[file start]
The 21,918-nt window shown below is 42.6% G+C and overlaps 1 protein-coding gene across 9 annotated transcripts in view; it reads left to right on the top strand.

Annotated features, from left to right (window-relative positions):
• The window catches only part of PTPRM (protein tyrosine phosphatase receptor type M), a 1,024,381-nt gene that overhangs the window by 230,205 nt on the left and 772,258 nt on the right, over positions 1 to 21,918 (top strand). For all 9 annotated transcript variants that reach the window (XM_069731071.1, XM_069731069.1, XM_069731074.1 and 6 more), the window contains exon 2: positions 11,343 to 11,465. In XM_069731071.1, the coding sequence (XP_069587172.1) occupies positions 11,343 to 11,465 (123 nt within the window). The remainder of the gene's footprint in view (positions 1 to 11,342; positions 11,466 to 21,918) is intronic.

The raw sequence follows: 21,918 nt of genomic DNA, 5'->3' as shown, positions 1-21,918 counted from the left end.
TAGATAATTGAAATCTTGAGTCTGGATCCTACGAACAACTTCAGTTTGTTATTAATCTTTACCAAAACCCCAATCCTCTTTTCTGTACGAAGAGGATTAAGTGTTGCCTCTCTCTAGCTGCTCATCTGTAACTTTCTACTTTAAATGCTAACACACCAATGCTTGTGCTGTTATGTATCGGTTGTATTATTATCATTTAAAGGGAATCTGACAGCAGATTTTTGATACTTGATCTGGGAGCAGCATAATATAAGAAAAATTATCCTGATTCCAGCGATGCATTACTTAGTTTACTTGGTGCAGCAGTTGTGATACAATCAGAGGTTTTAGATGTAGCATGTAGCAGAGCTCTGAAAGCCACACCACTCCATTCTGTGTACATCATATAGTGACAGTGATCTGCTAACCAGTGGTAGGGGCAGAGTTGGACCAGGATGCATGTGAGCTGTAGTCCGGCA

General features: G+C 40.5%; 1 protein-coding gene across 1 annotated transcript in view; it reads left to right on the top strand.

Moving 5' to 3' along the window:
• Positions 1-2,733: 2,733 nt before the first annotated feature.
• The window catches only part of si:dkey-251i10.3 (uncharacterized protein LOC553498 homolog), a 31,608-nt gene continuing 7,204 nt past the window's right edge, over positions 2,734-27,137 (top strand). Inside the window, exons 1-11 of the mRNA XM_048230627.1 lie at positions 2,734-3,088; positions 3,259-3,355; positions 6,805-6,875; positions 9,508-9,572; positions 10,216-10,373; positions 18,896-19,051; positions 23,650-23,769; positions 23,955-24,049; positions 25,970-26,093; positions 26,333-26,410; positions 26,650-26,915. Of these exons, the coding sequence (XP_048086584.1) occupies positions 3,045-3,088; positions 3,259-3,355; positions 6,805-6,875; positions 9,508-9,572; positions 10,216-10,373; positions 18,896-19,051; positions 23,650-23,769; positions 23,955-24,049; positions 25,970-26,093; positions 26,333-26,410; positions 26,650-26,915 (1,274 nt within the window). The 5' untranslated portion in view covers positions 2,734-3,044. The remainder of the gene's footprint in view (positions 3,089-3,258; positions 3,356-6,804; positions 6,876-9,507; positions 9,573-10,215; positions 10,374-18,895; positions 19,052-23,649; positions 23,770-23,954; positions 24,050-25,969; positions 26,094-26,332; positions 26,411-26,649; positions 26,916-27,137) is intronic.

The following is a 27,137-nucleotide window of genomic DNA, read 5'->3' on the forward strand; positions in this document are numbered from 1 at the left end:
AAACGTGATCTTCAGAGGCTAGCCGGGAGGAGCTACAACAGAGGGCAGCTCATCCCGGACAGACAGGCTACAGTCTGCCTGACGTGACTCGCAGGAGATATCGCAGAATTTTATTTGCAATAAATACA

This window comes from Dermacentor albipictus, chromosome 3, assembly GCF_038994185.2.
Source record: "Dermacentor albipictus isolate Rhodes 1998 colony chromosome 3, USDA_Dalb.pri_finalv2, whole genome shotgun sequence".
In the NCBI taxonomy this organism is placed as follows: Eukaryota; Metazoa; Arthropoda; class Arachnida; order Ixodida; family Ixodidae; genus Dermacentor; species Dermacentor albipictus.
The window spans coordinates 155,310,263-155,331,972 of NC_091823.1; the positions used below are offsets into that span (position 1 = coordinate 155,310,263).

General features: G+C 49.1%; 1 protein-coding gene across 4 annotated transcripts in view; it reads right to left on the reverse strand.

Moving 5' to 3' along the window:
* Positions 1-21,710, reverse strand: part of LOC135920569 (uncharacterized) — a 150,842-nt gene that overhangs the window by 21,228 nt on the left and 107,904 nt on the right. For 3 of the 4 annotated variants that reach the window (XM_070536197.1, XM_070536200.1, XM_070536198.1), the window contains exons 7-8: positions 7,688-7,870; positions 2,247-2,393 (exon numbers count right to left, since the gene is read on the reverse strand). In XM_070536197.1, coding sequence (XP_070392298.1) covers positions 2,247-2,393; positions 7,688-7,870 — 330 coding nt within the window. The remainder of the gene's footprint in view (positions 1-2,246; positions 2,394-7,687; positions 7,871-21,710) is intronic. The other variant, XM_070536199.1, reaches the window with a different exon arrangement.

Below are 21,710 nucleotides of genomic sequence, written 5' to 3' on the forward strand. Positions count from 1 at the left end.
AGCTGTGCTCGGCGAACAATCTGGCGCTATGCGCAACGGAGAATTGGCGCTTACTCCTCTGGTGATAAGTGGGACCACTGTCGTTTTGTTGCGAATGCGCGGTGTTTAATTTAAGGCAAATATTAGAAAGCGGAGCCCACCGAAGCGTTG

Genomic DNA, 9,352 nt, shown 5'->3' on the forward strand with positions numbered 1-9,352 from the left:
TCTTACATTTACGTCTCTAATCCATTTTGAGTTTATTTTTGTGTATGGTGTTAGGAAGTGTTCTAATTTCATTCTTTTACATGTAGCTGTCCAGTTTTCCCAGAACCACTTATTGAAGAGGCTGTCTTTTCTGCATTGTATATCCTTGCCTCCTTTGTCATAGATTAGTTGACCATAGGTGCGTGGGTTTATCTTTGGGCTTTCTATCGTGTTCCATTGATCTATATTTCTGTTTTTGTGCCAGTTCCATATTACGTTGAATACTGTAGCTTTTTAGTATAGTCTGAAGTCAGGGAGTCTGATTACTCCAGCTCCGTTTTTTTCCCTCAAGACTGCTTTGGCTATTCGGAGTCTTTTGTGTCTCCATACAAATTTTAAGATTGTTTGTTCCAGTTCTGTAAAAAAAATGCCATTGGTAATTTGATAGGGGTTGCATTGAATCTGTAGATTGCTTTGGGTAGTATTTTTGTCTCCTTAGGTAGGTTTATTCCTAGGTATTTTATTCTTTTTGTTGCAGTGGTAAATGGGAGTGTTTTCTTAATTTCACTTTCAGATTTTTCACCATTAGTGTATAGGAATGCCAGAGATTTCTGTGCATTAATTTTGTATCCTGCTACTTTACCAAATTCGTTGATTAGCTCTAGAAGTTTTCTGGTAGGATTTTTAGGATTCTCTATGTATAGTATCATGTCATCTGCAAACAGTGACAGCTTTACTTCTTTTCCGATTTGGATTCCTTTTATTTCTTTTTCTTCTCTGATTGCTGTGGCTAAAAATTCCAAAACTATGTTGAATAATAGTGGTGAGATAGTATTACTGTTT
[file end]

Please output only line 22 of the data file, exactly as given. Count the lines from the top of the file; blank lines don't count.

TCTTACATTTACGTCTCTAATCCATTTTGAGTTTATTTTTGTGTATGGTGTTAGGAAGTGTTCTAATTTCATTCTTTTACATGTAGCTGTCCAGTTTTCCCAGAACCACTTATTGAAGAGGCTGTCTTTTCTGCATTGTATATCCTTGCCTCCTTTGTCATAGATTAGTTGACCATAGGTGCGTGGGTTTATCTTTGGGCTTTCTATCGTGTTCCATTGATCTATATTTCTGTTTTTGTGCCAGTTCCATATTACGTTGAATACTGTAGCTTTTTAGTATAGTCTGAAGTCAGGGAGTCTGATTACTCCAGCTCCGTTTTTTTCCCTCAAGACTGCTTTGGCTATTCGGAGTCTTTTGTGTCTCCATACAAATTTTAAGATTGTTTGTTCCAGTTCTGTAAAAAAAATGCCATTGGTAATTTGATAGGGGTTGCATTGAATCTGTAGATTGCTTTGGGTAGTATTTTTGTCTCCTTAGGTAGGTTTATTCCTAGGTATTTTATTCTTTTTGTTGCAGTGGTAAATGGGAGTGTTTTCTTAATTTCACTTTCAGATTTTTCACCATTAGTGTATAGGAATGCCAGAGATTTCTGTGCATTAATTTTGTATCCTGCTACTTTACCAAATTCGTTGATTAGCTCTAGAAGTTTTCTGGTAGGATTTTTAGGATTCTCTATGTATAGTATCATGTCATCTGCAAACAGTGACAGCTTTACTTCTTTTCCGATTTGGATTCCTTTTATTTCTTTTTCTTCTCTGATTGCTGTGGCTAAAAATTCCAAAACTATGTTGAATAATAGTGGTGAGATAGTATTACTGTTT